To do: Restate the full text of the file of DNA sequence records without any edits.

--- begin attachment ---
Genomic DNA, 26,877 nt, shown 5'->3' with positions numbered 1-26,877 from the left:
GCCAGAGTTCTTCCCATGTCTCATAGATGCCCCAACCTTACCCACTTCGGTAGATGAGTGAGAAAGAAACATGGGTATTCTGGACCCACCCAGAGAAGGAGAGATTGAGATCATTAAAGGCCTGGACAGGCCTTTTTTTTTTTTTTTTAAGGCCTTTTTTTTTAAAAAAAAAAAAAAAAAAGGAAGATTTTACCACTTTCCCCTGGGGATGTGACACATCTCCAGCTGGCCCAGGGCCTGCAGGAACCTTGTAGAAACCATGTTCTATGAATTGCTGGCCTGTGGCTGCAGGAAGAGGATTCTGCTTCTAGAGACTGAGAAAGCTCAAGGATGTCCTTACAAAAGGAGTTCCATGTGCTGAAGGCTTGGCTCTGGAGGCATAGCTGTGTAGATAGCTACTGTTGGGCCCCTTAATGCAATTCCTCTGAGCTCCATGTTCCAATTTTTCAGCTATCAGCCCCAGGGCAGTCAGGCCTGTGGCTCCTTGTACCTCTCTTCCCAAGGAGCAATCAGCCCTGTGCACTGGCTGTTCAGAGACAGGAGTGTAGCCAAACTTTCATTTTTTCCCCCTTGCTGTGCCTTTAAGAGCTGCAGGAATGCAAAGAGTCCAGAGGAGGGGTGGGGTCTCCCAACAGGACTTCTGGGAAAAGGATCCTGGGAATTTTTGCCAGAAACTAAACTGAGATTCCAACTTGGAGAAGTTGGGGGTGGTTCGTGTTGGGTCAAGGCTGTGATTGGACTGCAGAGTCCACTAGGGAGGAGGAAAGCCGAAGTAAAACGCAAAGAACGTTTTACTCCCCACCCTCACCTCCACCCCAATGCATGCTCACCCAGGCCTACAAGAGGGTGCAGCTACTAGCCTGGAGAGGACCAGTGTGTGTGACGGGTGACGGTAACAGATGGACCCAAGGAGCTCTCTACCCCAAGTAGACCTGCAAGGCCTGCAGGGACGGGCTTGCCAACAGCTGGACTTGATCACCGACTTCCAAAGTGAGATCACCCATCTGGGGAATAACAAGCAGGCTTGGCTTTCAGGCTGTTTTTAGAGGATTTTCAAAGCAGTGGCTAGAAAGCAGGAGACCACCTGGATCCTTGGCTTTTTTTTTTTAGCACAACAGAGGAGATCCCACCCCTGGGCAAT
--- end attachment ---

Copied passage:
Genomic DNA, 26,877 nt, shown 5'->3' with positions numbered 1-26,877 from the left:
GCCAGAGTTCTTCCCATGTCTCATAGATGCCCCAACCTTACCCACTTCGGTAGATGAGTGAGAAAGAAACATGGGTATTCTGGACCCACCCAGAGAAGGAGAGATTGAGATCATTAAAGGCCTGGACAGGCCTTTTTTTTTTTTTTTTAAGGCCTTTTTTTTTAAAAAAAAAAAAAAAAAAGGAAGATTTTACCACTTTCCCCTGGGGATGTGACACATCTCCAGCTGGCCCAGGGCCTGCAGGAACCTTGTAGAAACCATGTTCTATGAATTGCTGGCCTGTGGCTGCAGGAAGAGGATTCTGCTTCTAGAGACTGAGAAAGCTCAAGGATGTCCTTACAAAAGGAGTTCCATGTGCTGAAGGCTTGGCTCTGGAGGCATAGCTGTGTAGATAGCTACTGTTGGGCCCCTTAATGCAATTCCTCTGAGCTCCATGTTCCAATTTTTCAGCTATCAGCCCCAGGGCAGTCAGGCCTGTGGCTCCTTGTACCTCTCTTCCCAAGGAGCAATCAGCCCTGTGCACTGGCTGTTCAGAGACAGGAGTGTAGCCAAACTTTCATTTTTTCCCCCTTGCTGTGCCTTTAAGAGCTGCAGGAATGCAAAGAGTCCAGAGGAGGGGTGGGGTCTCCCAACAGGACTTCTGGGAAAAGGATCCTGGGAATTTTTGCCAGAAACTAAACTGAGATTCCAACTTGGAGAAGTTGGGGGTGGTTCGTGTTGGGTCAAGGCTGTGATTGGACTGCAGAGTCCACTAGGGAGGAGGAAAGCCGAAGTAAAACGCAAAGAACGTTTTACTCCCCACCCTCACCTCCACCCCAATGCATGCTCACCCAGGCCTACAAGAGGGTGCAGCTACTAGCCTGGAGAGGACCAGTGTGTGTGACGGGTGACGGTAACAGATGGACCCAAGGAGCTCTCTACCCCAAGTAGACCTGCAAGGCCTGCAGGGACGGGCTTGCCAACAGCTGGACTTGATCACCGACTTCCAAAGTGAGATCACCCATCTGGGGAATAACAAGCAGGCTTGGCTTTCAGGCTGTTTTTAGAGGATTTTCAAAGCAGTGGCTAGAAAGCAGGAGACCACCTGGATCCTTGGCTTTTTTTTTTTAGCACAACAGAGGAGATCCCACCCCTGGGCAAT